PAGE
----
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"Be wary of any influence in your environment which dismisses or judges your enthusiasm. Without it, we would become anaesthetised to life itself. Anyone who demands this smallness of you is in danger themselves and may have contracted this insidious, deadening monotone. Enthusiasm is the vitality of spirit expressing itself through us and its grace in our voice should be welcomed and cherished. The word originates in the early 17th century, from the Greek enthousiasmos meaning ‘possessed by god.' Now, more than ever, the world needs your enlargement, your weirdness, your fiery crescendos of rebellion from boring."


Living in a State of Grace Community


In branding A State of Grace, we have paid special attention to our verbal language:


Much of what we do requires us to become proficient in the vocabularies of the industries, sciences, and professions that we are attempting to integrate, so we are, both literally and symbolically, knowledge translators serving disciplines largely foreign to each other.  Our bridge building is intended to take knowledge and technologies from the fringes of creative and innovative processes into mainstream legitimacy.


Farmers, medical doctors and other health-related professionals, architects, builders, teachers, scientists, researchers, artists and craftsmen of many kinds will interact with one another, with respect for each other’s contributions, as we bring basic services and life skills closer together in community experience.


Language which creates a spirit of patience, support, freedom, valuing, cooperation and enthusiasm is to be encouraged throughout. We desire to create concepts which feel inevitable and irresistible, and inspire confidence in our ability to fundamentally improve processes and systems.



Surrounding and in support of our goals, is the prototype community in which we live. It is modular and based in permaculture principles. Neighborhood groupings provide for a variety of living conditions, depending on family or personal needs and preferences. Neighborhood centers encourage cooperative, collaborative gatherings and efforts: means of generating and sharing the products of our labors, play areas for children, and sharing meals, and communicative, artistic, musical and recreational activities.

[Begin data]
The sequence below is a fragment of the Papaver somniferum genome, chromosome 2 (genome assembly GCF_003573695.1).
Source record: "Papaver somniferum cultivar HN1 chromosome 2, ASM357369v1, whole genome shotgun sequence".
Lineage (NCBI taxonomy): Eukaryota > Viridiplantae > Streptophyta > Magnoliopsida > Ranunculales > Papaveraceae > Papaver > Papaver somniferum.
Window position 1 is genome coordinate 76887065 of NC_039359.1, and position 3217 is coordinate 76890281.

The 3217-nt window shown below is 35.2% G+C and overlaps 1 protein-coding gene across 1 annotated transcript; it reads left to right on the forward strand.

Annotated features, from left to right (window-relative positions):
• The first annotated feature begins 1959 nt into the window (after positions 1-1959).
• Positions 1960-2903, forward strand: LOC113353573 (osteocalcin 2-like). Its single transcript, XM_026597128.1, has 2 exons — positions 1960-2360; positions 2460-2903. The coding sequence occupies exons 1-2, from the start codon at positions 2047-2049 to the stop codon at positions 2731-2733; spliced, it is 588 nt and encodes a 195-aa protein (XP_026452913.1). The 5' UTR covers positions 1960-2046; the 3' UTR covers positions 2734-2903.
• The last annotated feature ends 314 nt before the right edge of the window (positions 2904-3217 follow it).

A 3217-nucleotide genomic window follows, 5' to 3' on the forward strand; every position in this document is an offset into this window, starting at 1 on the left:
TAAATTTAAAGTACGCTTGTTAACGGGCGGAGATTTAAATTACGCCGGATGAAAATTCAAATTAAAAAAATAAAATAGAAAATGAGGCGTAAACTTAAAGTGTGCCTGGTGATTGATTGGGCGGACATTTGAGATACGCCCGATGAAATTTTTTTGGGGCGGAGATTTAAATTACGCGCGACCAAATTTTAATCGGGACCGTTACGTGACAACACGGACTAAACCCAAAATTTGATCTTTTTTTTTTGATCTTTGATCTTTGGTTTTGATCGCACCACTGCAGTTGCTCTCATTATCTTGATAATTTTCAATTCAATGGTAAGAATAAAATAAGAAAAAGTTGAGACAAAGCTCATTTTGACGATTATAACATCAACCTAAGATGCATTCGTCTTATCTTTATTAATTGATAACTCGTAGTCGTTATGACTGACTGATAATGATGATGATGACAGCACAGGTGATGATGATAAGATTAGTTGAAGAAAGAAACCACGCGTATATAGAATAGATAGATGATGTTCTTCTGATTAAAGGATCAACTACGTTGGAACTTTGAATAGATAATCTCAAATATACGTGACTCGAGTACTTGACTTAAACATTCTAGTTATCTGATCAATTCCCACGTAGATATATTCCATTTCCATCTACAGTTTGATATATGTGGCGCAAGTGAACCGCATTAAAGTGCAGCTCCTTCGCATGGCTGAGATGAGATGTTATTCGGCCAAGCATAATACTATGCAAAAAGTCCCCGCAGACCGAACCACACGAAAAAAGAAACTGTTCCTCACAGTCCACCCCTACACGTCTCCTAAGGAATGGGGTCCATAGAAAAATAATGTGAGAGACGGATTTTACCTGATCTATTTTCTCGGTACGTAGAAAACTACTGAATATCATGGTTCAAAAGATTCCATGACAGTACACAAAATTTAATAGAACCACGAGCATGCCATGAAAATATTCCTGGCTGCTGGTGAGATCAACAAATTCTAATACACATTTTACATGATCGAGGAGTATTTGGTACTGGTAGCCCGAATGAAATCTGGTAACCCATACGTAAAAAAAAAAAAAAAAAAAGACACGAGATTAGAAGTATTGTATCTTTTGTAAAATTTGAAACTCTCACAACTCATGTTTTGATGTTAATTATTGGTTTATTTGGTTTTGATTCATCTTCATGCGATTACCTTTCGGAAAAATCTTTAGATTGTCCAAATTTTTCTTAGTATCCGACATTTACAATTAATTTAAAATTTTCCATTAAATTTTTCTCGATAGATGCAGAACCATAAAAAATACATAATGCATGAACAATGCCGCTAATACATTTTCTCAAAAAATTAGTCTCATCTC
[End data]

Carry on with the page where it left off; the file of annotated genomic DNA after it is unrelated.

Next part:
Integrated into and surrounding the community is the means of our livelihood, a manifestation that honors what it means to be alive, and celebrates individual talents and abilities: quiet places for personal worship and/or meditation, artistic and mechanical workshops, business centers, schools, barns, greenhouses, recycling and composting centers, gardens, fields, streams, and woodlands. We are exploring several versions of hybrid economic systems so as to interface well with the outside world, but also to experiment with more cooperative and interactive systems which may promote happiness, human dignity, and creation of opportunity.


We come together as a community in service to a higher purpose: to learn and teach principles of harmony with the Earth and one another in an oasis of ecology of nature and spirit. It is expected that members of our community will take advantage of the opportunities for growth, learning and enjoyment of a more natural lifestyle.  Each person will fulfill responsibilities according to their talents, preferences and the community’s needs.


The members of our community come from a wide variety of disciplines, traditions, and backgrounds, all with the desire to share their talents with each other and the world at large. While it might be easier to develop a community of one religious or spiritual persuasion, such groups tend to become insular and opportunities for growth may be stunted. We celebrate the multiple expressions of human tradition and endeavor. It is our intention to provide a climate which will raise the level of conscious interaction within the community, where compassion, service and trust may advance. We are developing a constitution which outlines the parameters of our vision and mission, and the behaviors desirable to it. Some will be permanent members of the community and others will come to learn on a temporary basis and then return to their homelands to teach, and plant the seeds of what they have learned among their own people.

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